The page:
Now click "Save". We are now ready to start using our vector tile layer in Icon Map.

Firstly add Icon Map onto a report. In order to match our data to the vector tiles, we need to have a field contains values from one of the "Feature Type Details" area mentioned earlier. In this case the "areaCode" field matches the values in the "MSOA11CD" field. This is dragged into Icon Maps's category field. We also need to drag a measure or numeric field to the Size field, but this won't be used to render our vector data.

In the formatting pane, enable Vector Tiles. Enter the url in the following format: https://example.com/geoserver/gwc/service/wmts/rest/[workspace name]:[layer name]/[style name]/EPSG3857/EPSG3857:{z}/{y}/{x}?format=application/vnd.mapbox-vector-tile . We therefore end up with https://example.com/geoserver/gwc/service/wmts/rest/test:msoalayer/polygon/EPSG3857/EPSG3857:{z}/{y}/{x}?format=application/vnd.mapbox-vector-tile . Update example.com to match the address of your GeoServer. Note the address must the HTTPS for it to work in Power BI. Paste the URL into the Vector Layer URL textbox. You tiles should now render on the map:

To create a choropleth map, use expression based formatting for the fill color in the formatting section:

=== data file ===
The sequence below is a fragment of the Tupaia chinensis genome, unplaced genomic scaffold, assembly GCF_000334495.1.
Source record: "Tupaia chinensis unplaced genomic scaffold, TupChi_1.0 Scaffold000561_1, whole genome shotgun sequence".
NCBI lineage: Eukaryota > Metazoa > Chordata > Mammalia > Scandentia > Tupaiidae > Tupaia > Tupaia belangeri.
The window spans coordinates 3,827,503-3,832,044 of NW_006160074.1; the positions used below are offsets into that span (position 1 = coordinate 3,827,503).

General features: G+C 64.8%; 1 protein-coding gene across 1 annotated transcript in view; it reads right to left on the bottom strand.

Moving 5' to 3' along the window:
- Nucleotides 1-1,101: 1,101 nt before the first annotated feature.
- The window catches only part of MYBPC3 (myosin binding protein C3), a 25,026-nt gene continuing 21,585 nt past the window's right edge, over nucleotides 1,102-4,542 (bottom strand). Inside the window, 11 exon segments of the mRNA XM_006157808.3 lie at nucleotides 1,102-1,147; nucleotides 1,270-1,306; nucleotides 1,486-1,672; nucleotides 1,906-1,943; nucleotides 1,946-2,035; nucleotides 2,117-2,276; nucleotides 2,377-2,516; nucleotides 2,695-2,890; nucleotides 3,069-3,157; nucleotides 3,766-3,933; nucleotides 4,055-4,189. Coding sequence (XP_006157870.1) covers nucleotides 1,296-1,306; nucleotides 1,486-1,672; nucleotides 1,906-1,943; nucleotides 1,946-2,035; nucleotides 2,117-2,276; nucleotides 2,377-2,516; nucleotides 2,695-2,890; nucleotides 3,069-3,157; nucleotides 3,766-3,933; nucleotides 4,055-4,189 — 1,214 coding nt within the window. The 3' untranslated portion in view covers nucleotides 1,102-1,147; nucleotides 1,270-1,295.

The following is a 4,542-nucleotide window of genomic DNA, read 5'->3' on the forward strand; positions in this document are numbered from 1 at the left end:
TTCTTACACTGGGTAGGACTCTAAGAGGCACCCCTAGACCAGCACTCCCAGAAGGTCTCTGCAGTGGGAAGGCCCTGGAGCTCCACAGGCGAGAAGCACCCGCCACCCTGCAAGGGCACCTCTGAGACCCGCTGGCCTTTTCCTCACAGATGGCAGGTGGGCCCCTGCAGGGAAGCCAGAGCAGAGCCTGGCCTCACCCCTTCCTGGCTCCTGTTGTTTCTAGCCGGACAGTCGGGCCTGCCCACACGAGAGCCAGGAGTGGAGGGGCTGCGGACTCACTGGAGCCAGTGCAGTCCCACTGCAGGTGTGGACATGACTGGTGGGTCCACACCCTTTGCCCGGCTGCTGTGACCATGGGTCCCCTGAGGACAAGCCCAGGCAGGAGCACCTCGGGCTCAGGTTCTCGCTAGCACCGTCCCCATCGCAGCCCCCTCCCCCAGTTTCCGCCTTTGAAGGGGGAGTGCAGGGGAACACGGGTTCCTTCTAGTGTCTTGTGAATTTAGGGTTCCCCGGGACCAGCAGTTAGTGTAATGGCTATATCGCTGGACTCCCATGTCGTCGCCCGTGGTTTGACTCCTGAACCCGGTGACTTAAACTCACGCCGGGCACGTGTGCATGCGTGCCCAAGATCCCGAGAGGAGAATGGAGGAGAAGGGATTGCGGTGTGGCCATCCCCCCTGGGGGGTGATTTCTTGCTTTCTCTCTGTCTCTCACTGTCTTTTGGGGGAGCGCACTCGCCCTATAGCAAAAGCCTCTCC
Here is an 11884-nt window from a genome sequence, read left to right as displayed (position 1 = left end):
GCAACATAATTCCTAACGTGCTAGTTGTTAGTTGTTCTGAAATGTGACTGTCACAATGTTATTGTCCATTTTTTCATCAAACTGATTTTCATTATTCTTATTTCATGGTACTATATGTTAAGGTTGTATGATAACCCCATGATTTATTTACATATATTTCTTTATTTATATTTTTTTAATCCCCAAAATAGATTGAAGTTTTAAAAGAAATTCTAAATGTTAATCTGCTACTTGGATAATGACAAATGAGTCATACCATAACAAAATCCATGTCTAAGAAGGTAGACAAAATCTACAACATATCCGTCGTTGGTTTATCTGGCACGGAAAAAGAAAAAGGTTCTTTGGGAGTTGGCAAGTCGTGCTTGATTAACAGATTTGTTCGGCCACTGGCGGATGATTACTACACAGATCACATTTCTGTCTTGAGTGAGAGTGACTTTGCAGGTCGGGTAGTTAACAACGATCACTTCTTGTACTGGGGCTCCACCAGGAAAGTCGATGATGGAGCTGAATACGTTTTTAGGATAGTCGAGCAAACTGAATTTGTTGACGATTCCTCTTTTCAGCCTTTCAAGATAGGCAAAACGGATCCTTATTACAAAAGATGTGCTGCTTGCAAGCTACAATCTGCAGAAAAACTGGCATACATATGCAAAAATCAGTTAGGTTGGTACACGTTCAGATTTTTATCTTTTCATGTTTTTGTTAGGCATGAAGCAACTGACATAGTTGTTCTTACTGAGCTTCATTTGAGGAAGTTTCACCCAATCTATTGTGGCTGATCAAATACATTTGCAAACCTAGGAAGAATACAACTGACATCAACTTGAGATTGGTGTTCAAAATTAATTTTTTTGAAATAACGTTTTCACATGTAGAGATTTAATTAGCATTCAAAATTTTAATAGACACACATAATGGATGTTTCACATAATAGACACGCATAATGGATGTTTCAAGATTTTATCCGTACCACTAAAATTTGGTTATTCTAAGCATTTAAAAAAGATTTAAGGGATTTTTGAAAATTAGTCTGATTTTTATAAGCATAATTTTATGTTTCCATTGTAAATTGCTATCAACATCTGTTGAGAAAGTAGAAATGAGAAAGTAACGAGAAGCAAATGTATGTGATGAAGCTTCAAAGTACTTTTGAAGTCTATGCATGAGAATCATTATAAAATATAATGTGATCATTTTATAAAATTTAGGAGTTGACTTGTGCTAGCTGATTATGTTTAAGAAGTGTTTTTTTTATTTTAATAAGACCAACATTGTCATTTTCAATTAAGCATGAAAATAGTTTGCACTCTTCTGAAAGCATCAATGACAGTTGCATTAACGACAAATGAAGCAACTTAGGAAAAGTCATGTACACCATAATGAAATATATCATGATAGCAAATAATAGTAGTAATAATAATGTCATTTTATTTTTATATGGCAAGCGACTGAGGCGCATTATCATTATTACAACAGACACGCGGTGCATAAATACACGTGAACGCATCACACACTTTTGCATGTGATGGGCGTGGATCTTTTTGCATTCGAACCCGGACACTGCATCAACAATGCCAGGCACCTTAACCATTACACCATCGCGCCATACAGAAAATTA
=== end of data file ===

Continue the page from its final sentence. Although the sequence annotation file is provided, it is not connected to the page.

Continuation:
The polygons that match values in your data should now adopt this colouring. The polygons that don't have a value in your data can be formatted using the options in the "Vector Tiles" section. An example Power BI report is available to download.

Adding custom Mapbox layers from Mapbox Studio (23rd August 2021)

Another quick blog to answer a common support question - if you've created a custom map layer using Mapbox Studio - how do you use it with Icon Map?

Once you've created you map, using the Share Option from the Mapbox Studio toolbar...

Mapbox title bar

In the box that appears, select "Third Party" from the list of options in the "Developer resources" section, then select CARTO from the dropdown. You can then click the copy button for the Integration URL that is generated. This already contains your Mapbox token.

Mapbox options

Now in Icon Map, select Custom URI from the background layer dropdown and paste your integration URL into the Custom Background URI box. Set the min and max zoom levels (usually 1 - 22 for Mapbox), and your new map background should appear. Don't forget to add a custom attribution in the "Controls" settings if required by your background layer.

Power BI settings

Displaying tracks over time as line strings (16th August 2021)

I get quite a few requests for help where people are wanting to draw lines on the map representing a path that a vehicle or factory robot has travelled. Often this data arrives as a single coordinate pair on each row - one for each item at a point in time.